COOK, William Charles

1st World War
Date of Birth
Date Attested
Attested at
Valcartier, Quebec
Regimental Number
Date of Death
Age at Death
38 years 2 months
Biographical Summary

DIVISIONAL UNIT:        1st Canadian Infantry Division
                                             3rd Infantry Brigade
                                             3rd Field Company
                                             1st Canadian Divisional Engineers
                                             Canadian Engineer Corps
SERVICE NO:                   45080
RESIDENCE:                    Hensall – Ontario 
DATE OF BIRTH:            May 27, 1879
                                             Seven Oaks – Kent - England
DATE OF DEATH:           August 15, 1917                   38 years     2 months
CEMETERY:                     Noeux-Les-Mines Communal Cemetery – Noeux-Les-Mines
                                             Pas de Calais – France
                                                  II     J
PARENTS:                         Mr. George and Sarah Cook – Hope Villa – Chelmsford – Essex – England
Occupation:                        Carpenter                              Religion:     
Enlistment:                         Valcartier – September 23, 1914
Enlistment Age:                 35 years     1 month

William came to Canada in 1903 and lived with the Kaiser family in Hensall. He was employed as a carpenter.
There is nothing in his files to indicate when he embarked from Canada or arrived in England. We think however, that it was late 1914 or January of 1915.
Once in England he was appointed to 2nd Corporal on February 5, 1915. He went overseas into France on March 18th. On May 1st he was promoted to full rank of Corporal. He was wounded in the head on July 13th and taken to No. 1 Canadian Field Ambulance. Then it was to No. 3 General Hospital in Le Treport on July 15th. After going to a Convalescent Camp, Reinforcement Camp and the rejoined his unit on August 5, 1915.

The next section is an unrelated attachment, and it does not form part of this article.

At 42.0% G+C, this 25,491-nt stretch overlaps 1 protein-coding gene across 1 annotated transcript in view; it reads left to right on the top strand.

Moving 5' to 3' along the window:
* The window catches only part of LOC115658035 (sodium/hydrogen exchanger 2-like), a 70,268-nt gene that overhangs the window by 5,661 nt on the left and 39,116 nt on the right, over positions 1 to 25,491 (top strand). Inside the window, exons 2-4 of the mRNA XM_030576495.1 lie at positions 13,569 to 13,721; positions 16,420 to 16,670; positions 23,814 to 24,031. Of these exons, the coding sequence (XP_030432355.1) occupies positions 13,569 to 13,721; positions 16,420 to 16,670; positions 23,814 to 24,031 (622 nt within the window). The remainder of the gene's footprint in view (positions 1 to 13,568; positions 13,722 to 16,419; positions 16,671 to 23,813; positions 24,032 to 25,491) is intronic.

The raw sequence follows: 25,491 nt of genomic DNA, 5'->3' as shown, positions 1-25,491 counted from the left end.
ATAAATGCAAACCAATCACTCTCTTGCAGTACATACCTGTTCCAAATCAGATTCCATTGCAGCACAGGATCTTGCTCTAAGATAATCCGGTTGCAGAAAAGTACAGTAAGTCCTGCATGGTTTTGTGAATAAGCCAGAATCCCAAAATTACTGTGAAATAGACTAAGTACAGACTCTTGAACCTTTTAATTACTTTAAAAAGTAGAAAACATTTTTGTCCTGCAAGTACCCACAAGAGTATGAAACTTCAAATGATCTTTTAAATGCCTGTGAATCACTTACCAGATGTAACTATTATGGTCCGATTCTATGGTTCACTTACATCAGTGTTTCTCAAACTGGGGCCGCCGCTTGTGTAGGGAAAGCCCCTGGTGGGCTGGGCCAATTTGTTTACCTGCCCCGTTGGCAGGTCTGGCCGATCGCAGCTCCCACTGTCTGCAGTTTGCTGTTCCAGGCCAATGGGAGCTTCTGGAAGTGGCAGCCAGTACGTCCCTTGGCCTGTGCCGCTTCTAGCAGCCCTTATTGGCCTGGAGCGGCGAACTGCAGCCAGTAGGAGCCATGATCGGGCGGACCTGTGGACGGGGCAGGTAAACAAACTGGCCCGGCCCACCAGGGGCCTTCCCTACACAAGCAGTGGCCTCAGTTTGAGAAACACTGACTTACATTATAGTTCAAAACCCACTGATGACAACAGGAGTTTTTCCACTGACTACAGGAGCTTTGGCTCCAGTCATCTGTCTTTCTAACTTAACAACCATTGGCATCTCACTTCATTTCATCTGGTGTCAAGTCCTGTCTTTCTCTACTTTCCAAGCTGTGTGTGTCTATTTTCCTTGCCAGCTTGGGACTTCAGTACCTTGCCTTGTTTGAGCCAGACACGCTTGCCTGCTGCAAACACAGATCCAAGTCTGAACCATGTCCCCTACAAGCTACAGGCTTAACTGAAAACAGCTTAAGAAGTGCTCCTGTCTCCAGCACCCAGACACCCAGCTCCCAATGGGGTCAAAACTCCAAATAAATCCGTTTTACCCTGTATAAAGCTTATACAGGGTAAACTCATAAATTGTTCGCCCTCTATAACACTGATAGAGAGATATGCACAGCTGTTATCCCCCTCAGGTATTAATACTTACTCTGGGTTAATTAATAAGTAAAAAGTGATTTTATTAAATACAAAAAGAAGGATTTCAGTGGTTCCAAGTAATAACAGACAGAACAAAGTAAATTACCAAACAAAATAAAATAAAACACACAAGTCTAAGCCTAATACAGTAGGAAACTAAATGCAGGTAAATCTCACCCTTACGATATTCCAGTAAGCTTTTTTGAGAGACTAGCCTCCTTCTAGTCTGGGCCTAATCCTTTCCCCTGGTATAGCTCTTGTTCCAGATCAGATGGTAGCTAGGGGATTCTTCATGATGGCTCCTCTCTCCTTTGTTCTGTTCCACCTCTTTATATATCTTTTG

He was appointed Acting Sergeant on January 21, 1916.
Sergeant Cook was mentioned in dispatches for excellent and distinguished conduct on the field in the London Gazette 29890 of January 4, 1917. He was alo mentioned in despatches February 2, 1917 (Pt II no 12, 2-2-17)
The Engineers had the responsibility for constructing the defence system, for the water and sanitation systems, for the building of bridges and for assisting with trench raids against the enemy.
Sergeant Cook was with his unit at Hill 70 in the vicinity of Lens at a village called Bracquemont. 
Zero hour for the advance onto Hill 70 was set for 4:25 am on the morning of August 15, 1917. During the night of the 14th/15th was somewhat quiet even when the enemy was lobbing gas shells,
At zero hour the Brigade artillery opened up with their barrage onto the enemy positions and it was a well placed barrage and as the infantry advanced there was very little enemy resistance and the final objective being the green line was reached at 5:35 am. The front was 4,000 yards and they were located south-east of Loos. One by one the objectives of the advance fell.
The Brigade took the portion of Hill 70 that was allotted to them and consolidation of these positions began immediately.
During the day two sections with the help of the infantry dug strong points in various trenches. They were working with the 16th Battalion – Canadian Scottish during this time. During the evening of August 15/16 the 3rd Field Company was located at Mazingarbe. There were no working parties out this night as no infantry available. The engineers were assisting the infantry in fighting and carrying ammunition, supplies and equipment.
However, as the Brigade tried to consolidate the enemy mounted five counter attacks and these were driven back and from our research of the Brigade war diaries and his personal files we are able to say that it was during one of these enemy counter-attacks when Sergeant Cook was killed in action.